Why now?

Posted on
The intellectual history of Book of Mormon geography reflects about 100 years of intense study and debate, including the development and perpetuation of the two-Cumorahs theory and all that flows from that. Why is it only now, in 2016, that the issue is being resolved?

You can probably think of other reasons, but I boil them down to two main categories: supply and demand. I’ll take them in reverse order; i.e., first I’ll look at the demand for more information/clarity, then I’ll look at the supply of more information/clarity.

1. Urgency (demand). Like many Latter-day Saints, I feel a sense of urgency about this issue. You probably do too. We’re all concerned about the ongoing confusion that the two-Cumorahs theory sows among the Saints and among investigators. I guestimate that about 90% of active LDS accept pretty much whatever they’re told about the topic; i.e., their primary, Sunday School, seminary, Institute or BYU teacher (or parents) told them the Book of Mormon took place in Central America, using Church-approved artwork, so they accept it and move on without questioning.

Around 10% question what they’re told and don’t believe it for any of a number of reasons.

(BTW, I think Letter VII would reverse these numbers, if it were widely known. The number of people who would question the Mesoamerican theory after reading Letter VII in the context of teachings of the modern prophets and apostles would approach 90%, which explains why the scholars and educators have suppressed Letter VII, as I’ve shown in my video series.)

Another reason for urgency is the societal trend toward empiricism and away from faith. In the early days of the Church, missionaries used the Bible to prove the Book of Mormon because most people believed the Bible. Now, hardly anyone believes the Bible, so that approach doesn’t work. Instead, it will be the unique divine authenticity of the Book of Mormon that proves the Bible. That’s the topic of a book I’m working on, but I can’t publish until we LDS get our act together and agree on the historicity and geography of the Book of Mormon.

Yet another reason is the Internet, as the following scenarios illustrate. These are typical of what happens thousands of times on a regular basis.

Imagine you’re not LDS and missionaries come to your door. They tell you about the Book of Mormon. You’ve heard about it, but don’t know much about it. They leave you with the missionary edition. You thumb through the illustrations. You see Alma baptizing in a mountainous, jungle wilderness. You see Samuel preaching from the top of an enormous Mayan stone wall. You see Christ appearing to Mayans among Mayan ruins (with Chichen Itza in the background). You don’t know much about ancient history, but you did learn about Mayans, and maybe you’ve visited Cancun, so you get the picture. You actually visited Chichen Itza and you’re curious about the connection with those ruins and the Book of Mormon.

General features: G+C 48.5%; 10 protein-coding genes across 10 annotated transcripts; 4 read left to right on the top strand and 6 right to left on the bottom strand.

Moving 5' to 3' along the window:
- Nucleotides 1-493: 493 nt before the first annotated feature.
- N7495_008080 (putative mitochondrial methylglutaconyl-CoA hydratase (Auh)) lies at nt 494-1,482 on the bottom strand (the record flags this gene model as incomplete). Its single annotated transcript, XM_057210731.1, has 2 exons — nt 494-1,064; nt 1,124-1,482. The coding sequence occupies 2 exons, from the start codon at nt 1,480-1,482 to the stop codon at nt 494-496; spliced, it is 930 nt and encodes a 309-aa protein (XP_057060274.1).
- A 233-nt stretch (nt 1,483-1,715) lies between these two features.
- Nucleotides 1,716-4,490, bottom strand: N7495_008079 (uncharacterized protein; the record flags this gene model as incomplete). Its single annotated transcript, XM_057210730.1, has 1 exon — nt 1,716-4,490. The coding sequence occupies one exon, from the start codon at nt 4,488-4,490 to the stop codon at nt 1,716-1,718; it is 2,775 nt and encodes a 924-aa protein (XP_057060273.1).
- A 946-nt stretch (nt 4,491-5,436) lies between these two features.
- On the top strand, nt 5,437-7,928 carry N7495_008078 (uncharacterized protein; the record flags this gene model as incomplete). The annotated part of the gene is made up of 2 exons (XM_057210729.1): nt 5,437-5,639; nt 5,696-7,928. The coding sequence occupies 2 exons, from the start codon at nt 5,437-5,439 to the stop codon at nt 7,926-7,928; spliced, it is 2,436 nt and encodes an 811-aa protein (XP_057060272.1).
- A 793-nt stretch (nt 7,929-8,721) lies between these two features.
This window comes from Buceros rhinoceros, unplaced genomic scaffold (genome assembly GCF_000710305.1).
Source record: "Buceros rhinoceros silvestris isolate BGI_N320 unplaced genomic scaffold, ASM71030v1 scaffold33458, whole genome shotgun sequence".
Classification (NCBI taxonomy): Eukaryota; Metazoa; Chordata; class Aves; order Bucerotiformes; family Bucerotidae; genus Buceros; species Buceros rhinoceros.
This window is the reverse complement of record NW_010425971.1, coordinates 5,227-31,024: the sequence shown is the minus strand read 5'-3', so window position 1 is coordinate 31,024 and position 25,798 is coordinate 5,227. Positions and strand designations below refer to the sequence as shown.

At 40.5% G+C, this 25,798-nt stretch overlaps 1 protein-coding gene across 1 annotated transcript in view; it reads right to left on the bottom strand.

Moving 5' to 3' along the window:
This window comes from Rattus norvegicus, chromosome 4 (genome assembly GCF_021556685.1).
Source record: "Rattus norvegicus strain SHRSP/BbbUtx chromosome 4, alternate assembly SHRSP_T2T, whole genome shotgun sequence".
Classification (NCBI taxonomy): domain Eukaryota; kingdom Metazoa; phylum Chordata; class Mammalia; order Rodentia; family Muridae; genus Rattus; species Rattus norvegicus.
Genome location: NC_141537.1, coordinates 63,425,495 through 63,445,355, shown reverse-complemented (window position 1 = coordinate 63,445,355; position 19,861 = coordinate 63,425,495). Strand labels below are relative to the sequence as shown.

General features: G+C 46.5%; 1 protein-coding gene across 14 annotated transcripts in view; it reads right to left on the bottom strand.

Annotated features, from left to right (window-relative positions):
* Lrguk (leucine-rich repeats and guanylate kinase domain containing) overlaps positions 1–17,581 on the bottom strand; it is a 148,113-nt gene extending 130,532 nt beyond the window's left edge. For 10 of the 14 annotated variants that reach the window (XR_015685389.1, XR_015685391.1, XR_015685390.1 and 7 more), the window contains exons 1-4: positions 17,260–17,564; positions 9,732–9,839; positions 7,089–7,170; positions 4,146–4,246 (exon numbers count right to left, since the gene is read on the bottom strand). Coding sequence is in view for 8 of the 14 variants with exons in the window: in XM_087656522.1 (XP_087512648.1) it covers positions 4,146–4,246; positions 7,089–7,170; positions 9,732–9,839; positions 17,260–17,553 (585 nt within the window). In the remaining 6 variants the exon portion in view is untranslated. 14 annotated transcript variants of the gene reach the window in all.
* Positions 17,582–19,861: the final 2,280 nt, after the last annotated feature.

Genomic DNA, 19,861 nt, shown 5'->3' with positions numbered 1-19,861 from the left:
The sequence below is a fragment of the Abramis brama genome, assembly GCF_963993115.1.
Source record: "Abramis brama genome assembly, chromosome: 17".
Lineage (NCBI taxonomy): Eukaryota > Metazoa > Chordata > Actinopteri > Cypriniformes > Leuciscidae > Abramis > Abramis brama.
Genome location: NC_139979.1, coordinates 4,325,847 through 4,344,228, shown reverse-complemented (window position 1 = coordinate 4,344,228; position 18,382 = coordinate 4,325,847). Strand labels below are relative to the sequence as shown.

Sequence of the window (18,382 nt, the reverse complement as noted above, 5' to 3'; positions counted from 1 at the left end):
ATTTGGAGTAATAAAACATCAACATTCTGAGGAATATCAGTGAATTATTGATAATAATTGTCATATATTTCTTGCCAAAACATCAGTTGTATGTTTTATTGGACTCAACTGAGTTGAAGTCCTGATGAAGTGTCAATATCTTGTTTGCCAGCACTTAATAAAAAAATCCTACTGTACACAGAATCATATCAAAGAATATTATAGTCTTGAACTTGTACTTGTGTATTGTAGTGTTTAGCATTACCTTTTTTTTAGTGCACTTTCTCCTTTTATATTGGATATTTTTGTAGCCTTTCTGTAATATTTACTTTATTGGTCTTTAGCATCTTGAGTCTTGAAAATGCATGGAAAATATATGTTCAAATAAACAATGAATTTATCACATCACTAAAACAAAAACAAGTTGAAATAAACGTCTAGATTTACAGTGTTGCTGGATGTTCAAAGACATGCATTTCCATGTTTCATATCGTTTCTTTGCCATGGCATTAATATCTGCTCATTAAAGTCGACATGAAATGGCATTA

Then you start reading. 1 Nephi starts out interesting, with the family fleeing Jerusalem, but then it gets into a weird apocalyptic vision. Next are long quotation from Isaiah. You wonder where the Mayans are.

You get on the Internet and in 30 seconds, you find out the Mormons actually have no idea where the Book of Mormon events took place. Web pages explain that the first Mormon prophet, Joseph Smith, said the Hill Cumorah was in New York, but the LDS scholars now say he was confused and didn’t know what he was talking about. You discover that, despite the illustrations in the book the missionaries gave you, the text actually says nothing about Mayans, pyramids, or jungles. The web pages claim the Mormons can’t even agree among themselves about the geography because the work is fiction written by Joseph Smith and others.

The missionaries call to confirm the next appointment and, because they’re such nice, idealistic kids and you don’t want to hurt their feelings, you tell them you don’t have time to see them right now. They call a few more times, and you finally tell them you’re not interested.

Imagine you’re a missionary, and you regularly run into former Mormons and well-prepared Christians who tell you the Book of Mormon is fiction. They tell you you’re wasting your time, and they refer you to the Internet to see for yourself. You don’t take their advice at first, but after months of this, you and your companion decide you need to be prepared for the objections you keep encountering.

You look up FairMormon.

You find out that the anti-Mormon literature is correct.

FairMormon and the LDS scholars cited there do actually say Joseph Smith, Oliver Cowdery, Joseph Fielding Smith, etc. were speculating, didn’t know what they were talking about, and were wrong. You remember what your seminary, Institute, and BYU teachers told you about Mesoamerica and now you realize for the first time that theory contradicts what Joseph, Oliver and the others said.